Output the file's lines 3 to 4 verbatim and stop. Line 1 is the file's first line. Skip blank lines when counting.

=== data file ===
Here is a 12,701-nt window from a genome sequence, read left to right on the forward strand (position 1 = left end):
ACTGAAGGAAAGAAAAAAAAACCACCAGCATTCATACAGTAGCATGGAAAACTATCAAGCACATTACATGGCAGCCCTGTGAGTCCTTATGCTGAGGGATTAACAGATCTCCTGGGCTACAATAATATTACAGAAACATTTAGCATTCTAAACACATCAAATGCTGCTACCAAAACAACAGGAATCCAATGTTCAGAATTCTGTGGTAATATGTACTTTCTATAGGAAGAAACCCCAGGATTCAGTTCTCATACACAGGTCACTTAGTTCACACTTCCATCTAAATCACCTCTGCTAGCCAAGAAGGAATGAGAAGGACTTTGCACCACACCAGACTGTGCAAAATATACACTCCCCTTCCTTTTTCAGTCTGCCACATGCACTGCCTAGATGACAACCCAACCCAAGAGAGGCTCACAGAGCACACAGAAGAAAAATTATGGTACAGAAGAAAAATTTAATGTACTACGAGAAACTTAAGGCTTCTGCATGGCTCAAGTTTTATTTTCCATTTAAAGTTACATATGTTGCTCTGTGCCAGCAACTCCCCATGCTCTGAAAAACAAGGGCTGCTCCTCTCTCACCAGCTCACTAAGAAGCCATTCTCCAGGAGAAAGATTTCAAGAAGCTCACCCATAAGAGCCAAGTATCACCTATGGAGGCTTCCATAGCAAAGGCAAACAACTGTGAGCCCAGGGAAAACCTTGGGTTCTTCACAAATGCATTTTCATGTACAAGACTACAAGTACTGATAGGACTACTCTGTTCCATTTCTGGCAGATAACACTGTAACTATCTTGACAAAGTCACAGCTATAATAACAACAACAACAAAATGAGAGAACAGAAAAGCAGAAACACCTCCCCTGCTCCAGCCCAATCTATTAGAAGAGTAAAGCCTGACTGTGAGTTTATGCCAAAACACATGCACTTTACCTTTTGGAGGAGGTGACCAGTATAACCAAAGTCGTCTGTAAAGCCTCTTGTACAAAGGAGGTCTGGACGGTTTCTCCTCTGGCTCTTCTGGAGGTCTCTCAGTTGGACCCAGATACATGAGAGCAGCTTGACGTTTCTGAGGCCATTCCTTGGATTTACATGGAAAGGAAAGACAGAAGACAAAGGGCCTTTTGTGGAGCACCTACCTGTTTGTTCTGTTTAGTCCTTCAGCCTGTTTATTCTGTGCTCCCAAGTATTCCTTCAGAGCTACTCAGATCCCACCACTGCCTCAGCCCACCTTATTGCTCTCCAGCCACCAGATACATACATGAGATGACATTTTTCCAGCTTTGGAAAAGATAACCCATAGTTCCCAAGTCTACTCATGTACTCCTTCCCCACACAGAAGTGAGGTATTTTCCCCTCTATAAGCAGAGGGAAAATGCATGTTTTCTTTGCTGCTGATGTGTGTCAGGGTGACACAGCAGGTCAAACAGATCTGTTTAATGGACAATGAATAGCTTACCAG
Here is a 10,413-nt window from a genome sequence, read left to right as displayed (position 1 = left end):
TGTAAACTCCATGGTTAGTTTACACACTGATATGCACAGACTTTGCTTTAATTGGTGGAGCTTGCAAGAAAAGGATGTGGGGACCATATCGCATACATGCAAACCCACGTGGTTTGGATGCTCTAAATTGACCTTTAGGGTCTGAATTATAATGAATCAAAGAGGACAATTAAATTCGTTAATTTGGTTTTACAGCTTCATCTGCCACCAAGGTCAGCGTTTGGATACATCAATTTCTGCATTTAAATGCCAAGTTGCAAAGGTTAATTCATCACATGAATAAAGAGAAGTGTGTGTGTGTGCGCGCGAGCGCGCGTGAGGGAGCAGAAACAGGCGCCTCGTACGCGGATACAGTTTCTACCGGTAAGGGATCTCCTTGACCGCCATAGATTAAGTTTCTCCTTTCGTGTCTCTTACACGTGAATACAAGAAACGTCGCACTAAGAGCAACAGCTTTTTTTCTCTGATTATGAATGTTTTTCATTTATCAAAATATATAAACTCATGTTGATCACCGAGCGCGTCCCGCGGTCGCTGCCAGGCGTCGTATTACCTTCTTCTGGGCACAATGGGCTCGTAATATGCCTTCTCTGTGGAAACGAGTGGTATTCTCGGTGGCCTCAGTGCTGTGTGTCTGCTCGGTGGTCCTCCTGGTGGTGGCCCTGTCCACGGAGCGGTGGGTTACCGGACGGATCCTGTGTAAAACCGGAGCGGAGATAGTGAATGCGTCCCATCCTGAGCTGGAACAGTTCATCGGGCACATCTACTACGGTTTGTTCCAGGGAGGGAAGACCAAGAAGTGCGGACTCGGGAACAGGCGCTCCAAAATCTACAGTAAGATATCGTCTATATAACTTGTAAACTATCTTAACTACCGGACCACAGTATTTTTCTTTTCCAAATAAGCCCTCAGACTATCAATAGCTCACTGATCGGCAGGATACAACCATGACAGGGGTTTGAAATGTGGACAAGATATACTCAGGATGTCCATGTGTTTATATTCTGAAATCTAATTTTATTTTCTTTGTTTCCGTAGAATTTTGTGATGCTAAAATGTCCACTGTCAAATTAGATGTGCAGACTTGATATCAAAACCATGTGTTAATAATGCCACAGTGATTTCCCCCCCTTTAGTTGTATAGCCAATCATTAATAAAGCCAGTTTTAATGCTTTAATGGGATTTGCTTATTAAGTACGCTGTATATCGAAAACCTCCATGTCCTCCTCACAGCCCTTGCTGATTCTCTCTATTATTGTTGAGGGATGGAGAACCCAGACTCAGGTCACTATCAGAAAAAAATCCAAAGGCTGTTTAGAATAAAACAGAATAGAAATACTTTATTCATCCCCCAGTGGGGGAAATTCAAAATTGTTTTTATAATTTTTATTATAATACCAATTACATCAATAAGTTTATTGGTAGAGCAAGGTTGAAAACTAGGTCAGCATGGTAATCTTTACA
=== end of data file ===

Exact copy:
Here is a 10,413-nt window from a genome sequence, read left to right as displayed (position 1 = left end):
TGTAAACTCCATGGTTAGTTTACACACTGATATGCACAGACTTTGCTTTAATTGGTGGAGCTTGCAAGAAAAGGATGTGGGGACCATATCGCATACATGCAAACCCACGTGGTTTGGATGCTCTAAATTGACCTTTAGGGTCTGAATTATAATGAATCAAAGAGGACAATTAAATTCGTTAATTTGGTTTTACAGCTTCATCTGCCACCAAGGTCAGCGTTTGGATACATCAATTTCTGCATTTAAATGCCAAGTTGCAAAGGTTAATTCATCACATGAATAAAGAGAAGTGTGTGTGTGTGCGCGCGAGCGCGCGTGAGGGAGCAGAAACAGGCGCCTCGTACGCGGATACAGTTTCTACCGGTAAGGGATCTCCTTGACCGCCATAGATTAAGTTTCTCCTTTCGTGTCTCTTACACGTGAATACAAGAAACGTCGCACTAAGAGCAACAGCTTTTTTTCTCTGATTATGAATGTTTTTCATTTATCAAAATATATAAACTCATGTTGATCACCGAGCGCGTCCCGCGGTCGCTGCCAGGCGTCGTATTACCTTCTTCTGGGCACAATGGGCTCGTAATATGCCTTCTCTGTGGAAACGAGTGGTATTCTCGGTGGCCTCAGTGCTGTGTGTCTGCTCGGTGGTCCTCCTGGTGGTGGCCCTGTCCACGGAGCGGTGGGTTACCGGACGGATCCTGTGTAAAACCGGAGCGGAGATAGTGAATGCGTCCCATCCTGAGCTGGAACAGTTCATCGGGCACATCTACTACGGTTTGTTCCAGGGAGGGAAGACCAAGAAGTGCGGACTCGGGAACAGGCGCTCCAAAATCTACAGTAAGATATCGTCTATATAACTTGTAAACTATCTTAACTACCGGACCACAGTATTTTTCTTTTCCAAATAAGCCCTCAGACTATCAATAGCTCACTGATCGGCAGGATACAACCATGACAGGGGTTTGAAATGTGGACAAGATATACTCAGGATGTCCATGTGTTTATATTCTGAAATCTAATTTTATTTTCTTTGTTTCCGTAGAATTTTGTGATGCTAAAATGTCCACTGTCAAATTAGATGTGCAGACTTGATATCAAAACCATGTGTTAATAATGCCACAGTGATTTCCCCCCCTTTAGTTGTATAGCCAATCATTAATAAAGCCAGTTTTAATGCTTTAATGGGATTTGCTTATTAAGTACGCTGTATATCGAAAACCTCCATGTCCTCCTCACAGCCCTTGCTGATTCTCTCTATTATTGTTGAGGGATGGAGAACCCAGACTCAGGTCACTATCAGAAAAAAATCCAAAGGCTGTTTAGAATAAAACAGAATAGAAATACTTTATTCATCCCCCAGTGGGGGAAATTCAAAATTGTTTTTATAATTTTTATTATAATACCAATTACATCAATAAGTTTATTGGTAGAGCAAGGTTGAAAACTAGGTCAGCATGGTAATCTTTACA